Even the most self-confident among us are likely to succumb to the keeping up with the Joneses (and the Smiths and the Kardashians) phenomenon. And the effect on our finances is usually brutal, as we try to compete with the car, house or designer duds that our Insta-neighbors have.
A recent survey only confirmed this, as researchers found people were more likely to base their perception of their financial health on their relative status to others, rather than on more concrete factors like income, age, gender or occupation. And the more often people compare themselves, Morningstar found, the worse they tend to feel about their own finances.
But there is one silver lining: If you shift your perspective a bit, the comparison game could help. For starters, everyone — even the highest earners — tended to look up at who has more than them, researchers found. But if you stop to look at who has less, it could make you feel gratitude for what you do have, behavioral economist and report author Sarah Newcomb told MarketWatch.
Also, consider that you probably have friends who make less than you do but are still living perfectly happy and well-adjusted lives. After all, you don't even need to make six figures to reach peak happiness, according to one recent study.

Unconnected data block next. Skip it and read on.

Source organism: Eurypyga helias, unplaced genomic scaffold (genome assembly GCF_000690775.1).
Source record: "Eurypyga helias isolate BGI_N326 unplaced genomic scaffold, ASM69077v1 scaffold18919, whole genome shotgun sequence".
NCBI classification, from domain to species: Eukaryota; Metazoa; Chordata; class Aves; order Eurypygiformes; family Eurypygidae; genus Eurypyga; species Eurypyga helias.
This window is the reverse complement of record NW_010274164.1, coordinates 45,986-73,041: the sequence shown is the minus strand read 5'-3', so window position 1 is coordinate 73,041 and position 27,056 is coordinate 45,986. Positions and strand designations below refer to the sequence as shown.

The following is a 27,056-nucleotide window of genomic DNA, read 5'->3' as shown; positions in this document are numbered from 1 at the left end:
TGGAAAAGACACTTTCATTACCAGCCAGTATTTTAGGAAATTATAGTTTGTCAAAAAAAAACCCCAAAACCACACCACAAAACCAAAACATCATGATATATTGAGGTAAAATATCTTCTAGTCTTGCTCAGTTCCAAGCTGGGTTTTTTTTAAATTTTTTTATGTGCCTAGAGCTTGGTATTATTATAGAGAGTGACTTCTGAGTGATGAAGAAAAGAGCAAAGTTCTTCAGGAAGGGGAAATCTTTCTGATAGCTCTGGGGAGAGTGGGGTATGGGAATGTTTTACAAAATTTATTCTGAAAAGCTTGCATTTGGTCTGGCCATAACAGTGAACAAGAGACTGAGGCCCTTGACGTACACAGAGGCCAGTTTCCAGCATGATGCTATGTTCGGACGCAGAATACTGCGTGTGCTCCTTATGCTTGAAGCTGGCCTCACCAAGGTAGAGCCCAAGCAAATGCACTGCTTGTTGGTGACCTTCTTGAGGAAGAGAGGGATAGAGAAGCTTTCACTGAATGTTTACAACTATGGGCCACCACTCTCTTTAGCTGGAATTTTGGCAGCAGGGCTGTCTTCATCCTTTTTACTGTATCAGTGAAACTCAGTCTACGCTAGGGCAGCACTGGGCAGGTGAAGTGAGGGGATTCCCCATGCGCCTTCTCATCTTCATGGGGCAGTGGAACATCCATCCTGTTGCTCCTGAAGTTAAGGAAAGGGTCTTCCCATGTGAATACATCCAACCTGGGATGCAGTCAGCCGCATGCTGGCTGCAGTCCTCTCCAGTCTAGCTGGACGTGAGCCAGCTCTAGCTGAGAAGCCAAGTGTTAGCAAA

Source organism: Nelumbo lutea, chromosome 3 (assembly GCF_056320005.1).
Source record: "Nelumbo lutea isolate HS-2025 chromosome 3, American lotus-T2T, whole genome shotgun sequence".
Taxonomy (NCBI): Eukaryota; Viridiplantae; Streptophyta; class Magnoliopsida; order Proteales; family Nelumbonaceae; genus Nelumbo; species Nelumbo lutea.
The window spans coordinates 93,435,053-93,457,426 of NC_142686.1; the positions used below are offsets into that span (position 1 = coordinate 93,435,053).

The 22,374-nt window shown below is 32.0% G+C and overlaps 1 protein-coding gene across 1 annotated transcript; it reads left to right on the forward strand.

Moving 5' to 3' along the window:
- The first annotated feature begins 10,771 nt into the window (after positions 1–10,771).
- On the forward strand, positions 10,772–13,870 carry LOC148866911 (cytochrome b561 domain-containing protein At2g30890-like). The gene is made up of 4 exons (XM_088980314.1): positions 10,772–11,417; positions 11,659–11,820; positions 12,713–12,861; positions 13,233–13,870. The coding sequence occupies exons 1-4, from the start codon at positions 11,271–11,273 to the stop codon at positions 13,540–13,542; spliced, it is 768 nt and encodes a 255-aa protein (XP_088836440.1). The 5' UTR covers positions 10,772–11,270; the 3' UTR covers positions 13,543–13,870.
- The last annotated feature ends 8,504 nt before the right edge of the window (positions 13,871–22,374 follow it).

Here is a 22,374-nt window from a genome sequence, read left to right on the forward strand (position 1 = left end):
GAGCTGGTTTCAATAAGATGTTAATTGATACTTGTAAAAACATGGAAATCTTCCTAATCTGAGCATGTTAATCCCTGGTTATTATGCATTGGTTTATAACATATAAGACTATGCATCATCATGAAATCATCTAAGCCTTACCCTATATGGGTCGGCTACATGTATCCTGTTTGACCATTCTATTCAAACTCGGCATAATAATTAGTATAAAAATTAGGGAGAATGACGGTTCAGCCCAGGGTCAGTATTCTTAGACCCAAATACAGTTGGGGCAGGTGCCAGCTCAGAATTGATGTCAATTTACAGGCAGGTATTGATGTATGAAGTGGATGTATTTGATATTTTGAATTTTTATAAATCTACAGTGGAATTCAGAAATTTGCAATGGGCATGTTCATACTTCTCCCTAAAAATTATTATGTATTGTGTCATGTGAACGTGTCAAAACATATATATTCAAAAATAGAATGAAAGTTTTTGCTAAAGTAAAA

Second — and this is the tip we love — if you compare yourself to someone you consider a money role model, rather than any old friend or family member, you can take what you admire about them and emulate it for your own success, Newcomb says. For instance, ask yourself: What were the first steps they took to become successful? How can I make those same moves in my life?
A money role model could be a friend who always seems to stay in budget, a relative who's a pro at saving, or a work colleague who has successfully negotiated her salary throughout her career. Consider asking them out to coffee so you can pick their financially savvy brains — and avoid scrolling through Instagram right after.